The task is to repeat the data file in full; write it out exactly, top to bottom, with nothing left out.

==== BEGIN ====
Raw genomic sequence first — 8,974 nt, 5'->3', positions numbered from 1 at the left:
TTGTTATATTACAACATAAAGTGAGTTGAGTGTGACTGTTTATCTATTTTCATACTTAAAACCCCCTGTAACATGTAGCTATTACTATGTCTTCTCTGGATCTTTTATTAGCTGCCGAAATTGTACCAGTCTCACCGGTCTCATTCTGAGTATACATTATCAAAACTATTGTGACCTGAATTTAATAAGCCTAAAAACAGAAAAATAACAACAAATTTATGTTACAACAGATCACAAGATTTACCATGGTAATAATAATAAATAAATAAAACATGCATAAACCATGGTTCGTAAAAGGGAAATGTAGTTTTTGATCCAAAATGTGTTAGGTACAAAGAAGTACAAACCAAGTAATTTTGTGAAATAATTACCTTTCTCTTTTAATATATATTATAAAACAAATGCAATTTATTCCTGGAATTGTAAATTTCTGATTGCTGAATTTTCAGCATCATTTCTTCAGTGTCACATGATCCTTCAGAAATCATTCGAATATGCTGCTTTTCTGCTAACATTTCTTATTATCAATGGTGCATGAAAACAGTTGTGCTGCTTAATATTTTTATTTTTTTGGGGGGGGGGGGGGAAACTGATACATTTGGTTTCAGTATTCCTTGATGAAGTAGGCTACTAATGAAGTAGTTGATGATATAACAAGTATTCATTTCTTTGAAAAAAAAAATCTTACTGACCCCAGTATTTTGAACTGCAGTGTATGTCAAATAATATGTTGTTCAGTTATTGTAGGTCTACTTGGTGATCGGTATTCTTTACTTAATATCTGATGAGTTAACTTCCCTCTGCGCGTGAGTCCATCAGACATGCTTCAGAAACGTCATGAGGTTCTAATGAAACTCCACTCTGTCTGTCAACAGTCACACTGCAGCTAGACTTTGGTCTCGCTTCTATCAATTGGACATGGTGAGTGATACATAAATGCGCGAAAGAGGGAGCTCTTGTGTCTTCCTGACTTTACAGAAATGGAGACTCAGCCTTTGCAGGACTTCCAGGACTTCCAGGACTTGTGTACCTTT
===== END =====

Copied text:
Raw genomic sequence first — 8,974 nt, 5'->3', positions numbered from 1 at the left:
TTGTTATATTACAACATAAAGTGAGTTGAGTGTGACTGTTTATCTATTTTCATACTTAAAACCCCCTGTAACATGTAGCTATTACTATGTCTTCTCTGGATCTTTTATTAGCTGCCGAAATTGTACCAGTCTCACCGGTCTCATTCTGAGTATACATTATCAAAACTATTGTGACCTGAATTTAATAAGCCTAAAAACAGAAAAATAACAACAAATTTATGTTACAACAGATCACAAGATTTACCATGGTAATAATAATAAATAAATAAAACATGCATAAACCATGGTTCGTAAAAGGGAAATGTAGTTTTTGATCCAAAATGTGTTAGGTACAAAGAAGTACAAACCAAGTAATTTTGTGAAATAATTACCTTTCTCTTTTAATATATATTATAAAACAAATGCAATTTATTCCTGGAATTGTAAATTTCTGATTGCTGAATTTTCAGCATCATTTCTTCAGTGTCACATGATCCTTCAGAAATCATTCGAATATGCTGCTTTTCTGCTAACATTTCTTATTATCAATGGTGCATGAAAACAGTTGTGCTGCTTAATATTTTTATTTTTTTGGGGGGGGGGGGGGAAACTGATACATTTGGTTTCAGTATTCCTTGATGAAGTAGGCTACTAATGAAGTAGTTGATGATATAACAAGTATTCATTTCTTTGAAAAAAAAAATCTTACTGACCCCAGTATTTTGAACTGCAGTGTATGTCAAATAATATGTTGTTCAGTTATTGTAGGTCTACTTGGTGATCGGTATTCTTTACTTAATATCTGATGAGTTAACTTCCCTCTGCGCGTGAGTCCATCAGACATGCTTCAGAAACGTCATGAGGTTCTAATGAAACTCCACTCTGTCTGTCAACAGTCACACTGCAGCTAGACTTTGGTCTCGCTTCTATCAATTGGACATGGTGAGTGATACATAAATGCGCGAAAGAGGGAGCTCTTGTGTCTTCCTGACTTTACAGAAATGGAGACTCAGCCTTTGCAGGACTTCCAGGACTTCCAGGACTTGTGTACCTTT